“Fire and Ice” is the third of a four-part documentary, “Standing on Sacred Ground,” in which indigenous people around the world resist threats to their sacred places—the original protected lands—in a growing movement to defend human rights and restore the environment. It will be shown in the Arizona Senior Academy’s Great Room on Thursday (Aug. 25) at 3:30 p.m.
From Ethiopia to Peru, indigenous customs that protect biodiversity on sacred lands are under pressure from religious conflicts and climate change. In the Gamo Highlands of Ethiopia, scientists confirm the benefits of traditional stewardship even as elders witness the decline of spiritual practices that have long protected trees, meadows, and mountains. Tensions with evangelical Christians over a sacred meadow erupt into a riot.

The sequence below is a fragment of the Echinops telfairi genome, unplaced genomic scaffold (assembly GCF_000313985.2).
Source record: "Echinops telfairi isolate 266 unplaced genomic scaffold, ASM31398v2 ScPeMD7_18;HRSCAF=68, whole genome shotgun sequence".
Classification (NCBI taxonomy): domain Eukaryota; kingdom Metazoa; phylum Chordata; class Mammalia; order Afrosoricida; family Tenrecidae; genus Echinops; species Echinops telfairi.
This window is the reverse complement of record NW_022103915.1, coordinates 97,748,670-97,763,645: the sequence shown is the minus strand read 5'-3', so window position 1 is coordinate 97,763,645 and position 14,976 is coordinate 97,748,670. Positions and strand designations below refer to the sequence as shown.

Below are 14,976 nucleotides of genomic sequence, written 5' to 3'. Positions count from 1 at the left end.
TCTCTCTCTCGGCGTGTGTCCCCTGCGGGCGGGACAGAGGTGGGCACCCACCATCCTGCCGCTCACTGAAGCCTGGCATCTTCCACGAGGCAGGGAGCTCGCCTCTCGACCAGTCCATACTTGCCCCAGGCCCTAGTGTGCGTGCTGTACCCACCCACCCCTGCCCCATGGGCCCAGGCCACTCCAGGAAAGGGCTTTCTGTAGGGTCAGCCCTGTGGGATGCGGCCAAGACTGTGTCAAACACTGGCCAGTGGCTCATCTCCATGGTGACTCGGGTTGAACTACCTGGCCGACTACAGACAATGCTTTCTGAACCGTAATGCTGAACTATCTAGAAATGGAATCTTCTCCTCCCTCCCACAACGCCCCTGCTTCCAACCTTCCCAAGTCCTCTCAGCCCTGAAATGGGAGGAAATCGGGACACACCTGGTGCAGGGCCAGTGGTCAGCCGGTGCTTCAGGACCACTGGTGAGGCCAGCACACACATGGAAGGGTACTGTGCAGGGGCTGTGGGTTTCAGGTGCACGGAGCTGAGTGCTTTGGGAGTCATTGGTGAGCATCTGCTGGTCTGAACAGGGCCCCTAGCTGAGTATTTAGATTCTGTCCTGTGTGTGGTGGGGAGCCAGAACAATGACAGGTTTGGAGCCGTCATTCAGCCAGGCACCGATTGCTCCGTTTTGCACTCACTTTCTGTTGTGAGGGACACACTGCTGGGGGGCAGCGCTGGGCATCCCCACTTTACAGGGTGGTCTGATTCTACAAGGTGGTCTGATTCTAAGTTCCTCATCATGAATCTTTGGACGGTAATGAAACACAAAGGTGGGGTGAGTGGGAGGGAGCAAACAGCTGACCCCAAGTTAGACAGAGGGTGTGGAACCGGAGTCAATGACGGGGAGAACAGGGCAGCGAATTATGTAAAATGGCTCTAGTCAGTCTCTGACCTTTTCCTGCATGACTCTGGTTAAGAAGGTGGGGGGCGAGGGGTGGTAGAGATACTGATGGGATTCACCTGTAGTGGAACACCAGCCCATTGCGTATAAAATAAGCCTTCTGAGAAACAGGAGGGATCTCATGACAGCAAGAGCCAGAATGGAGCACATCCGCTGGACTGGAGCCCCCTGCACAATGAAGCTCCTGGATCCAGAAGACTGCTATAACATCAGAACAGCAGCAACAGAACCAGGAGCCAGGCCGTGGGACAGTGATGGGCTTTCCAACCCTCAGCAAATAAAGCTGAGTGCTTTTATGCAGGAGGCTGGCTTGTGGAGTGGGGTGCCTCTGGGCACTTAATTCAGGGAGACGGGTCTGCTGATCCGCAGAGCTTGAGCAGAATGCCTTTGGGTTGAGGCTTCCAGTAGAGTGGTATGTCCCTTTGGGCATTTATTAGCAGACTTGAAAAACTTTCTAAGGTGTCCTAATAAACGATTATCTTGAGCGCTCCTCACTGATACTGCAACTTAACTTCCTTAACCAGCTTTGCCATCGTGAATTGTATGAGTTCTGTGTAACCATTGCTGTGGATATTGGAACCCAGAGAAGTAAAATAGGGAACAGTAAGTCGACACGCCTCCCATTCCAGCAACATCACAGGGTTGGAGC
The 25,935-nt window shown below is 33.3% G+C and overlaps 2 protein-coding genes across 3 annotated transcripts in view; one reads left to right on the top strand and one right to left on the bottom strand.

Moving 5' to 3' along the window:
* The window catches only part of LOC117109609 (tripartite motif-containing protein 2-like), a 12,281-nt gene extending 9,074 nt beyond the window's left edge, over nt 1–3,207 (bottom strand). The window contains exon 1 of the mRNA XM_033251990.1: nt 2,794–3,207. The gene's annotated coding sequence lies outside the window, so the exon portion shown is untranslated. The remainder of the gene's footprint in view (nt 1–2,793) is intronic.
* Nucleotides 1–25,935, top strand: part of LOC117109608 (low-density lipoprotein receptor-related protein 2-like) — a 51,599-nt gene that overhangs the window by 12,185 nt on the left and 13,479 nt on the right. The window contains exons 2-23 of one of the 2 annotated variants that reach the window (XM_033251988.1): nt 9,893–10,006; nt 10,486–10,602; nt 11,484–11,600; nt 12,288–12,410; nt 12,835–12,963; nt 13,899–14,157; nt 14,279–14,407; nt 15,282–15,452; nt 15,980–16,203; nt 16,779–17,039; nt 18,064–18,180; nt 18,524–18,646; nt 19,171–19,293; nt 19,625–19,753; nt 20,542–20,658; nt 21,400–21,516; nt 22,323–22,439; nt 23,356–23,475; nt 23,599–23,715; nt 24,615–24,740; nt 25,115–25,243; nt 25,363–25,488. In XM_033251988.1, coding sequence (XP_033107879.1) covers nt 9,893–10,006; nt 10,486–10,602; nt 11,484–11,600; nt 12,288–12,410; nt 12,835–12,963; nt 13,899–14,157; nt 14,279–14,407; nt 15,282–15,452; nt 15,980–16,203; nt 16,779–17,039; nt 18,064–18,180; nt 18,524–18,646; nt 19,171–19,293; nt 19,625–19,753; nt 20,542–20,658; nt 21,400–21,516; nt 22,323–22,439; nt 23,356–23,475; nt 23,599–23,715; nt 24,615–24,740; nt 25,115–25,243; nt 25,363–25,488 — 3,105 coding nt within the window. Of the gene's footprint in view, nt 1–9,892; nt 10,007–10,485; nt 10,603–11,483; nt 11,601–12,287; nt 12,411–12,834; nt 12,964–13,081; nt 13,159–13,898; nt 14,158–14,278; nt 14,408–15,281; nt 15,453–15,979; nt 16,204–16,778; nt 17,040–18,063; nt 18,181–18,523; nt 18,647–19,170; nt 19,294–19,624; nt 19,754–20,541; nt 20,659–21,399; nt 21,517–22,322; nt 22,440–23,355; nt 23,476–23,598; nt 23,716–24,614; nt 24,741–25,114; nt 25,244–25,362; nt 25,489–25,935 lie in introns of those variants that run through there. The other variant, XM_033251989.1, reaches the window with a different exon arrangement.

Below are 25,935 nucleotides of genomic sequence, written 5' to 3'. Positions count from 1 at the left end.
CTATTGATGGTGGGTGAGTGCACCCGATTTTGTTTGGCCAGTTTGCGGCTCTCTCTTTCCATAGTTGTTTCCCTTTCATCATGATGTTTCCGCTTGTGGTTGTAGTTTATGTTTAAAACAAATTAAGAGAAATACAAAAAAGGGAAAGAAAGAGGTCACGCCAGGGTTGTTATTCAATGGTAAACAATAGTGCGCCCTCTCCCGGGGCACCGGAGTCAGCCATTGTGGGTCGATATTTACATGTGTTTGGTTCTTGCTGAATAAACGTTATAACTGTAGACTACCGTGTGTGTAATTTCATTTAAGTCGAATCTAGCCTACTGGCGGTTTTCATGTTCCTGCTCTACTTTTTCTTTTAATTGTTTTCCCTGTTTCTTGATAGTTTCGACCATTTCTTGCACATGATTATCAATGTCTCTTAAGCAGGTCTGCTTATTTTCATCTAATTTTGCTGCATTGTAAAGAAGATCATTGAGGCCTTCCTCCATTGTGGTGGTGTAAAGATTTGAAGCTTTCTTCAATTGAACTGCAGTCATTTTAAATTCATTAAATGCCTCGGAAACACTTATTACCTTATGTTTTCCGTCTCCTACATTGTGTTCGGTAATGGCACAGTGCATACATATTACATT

In the Peruvian Andes, the Q’eros, on a pilgrimage to a revered glacier, are driven from the ritual site by intolerant Catholics. Q’eros potato farmers face a more ominous foe: global warming is melting glaciers, their water source. Andes farmers, scientists and visiting Ethiopians struggle to adapt indigenous agriculture methods to a changing climate.
“Standing on Sacred Ground” was a film project of the Earth Island Institute. It is the legacy of David Brower, who helped define the modern environmental movement.
The documentary was shown at the Sedona Film Festival in December 2015. It was part of 15 days of local “Climate Care Awareness” events, held in conjunction with the global actions surrounding the December UN Conference on Climate Change in Paris.
The last of this series is “Islands of Sanctuary” (Hawai’i/Australia), to be shown Sept. 1, beginning at 3:30 p.m.
Written by Marcia Reinagel, Academy Village Volunteer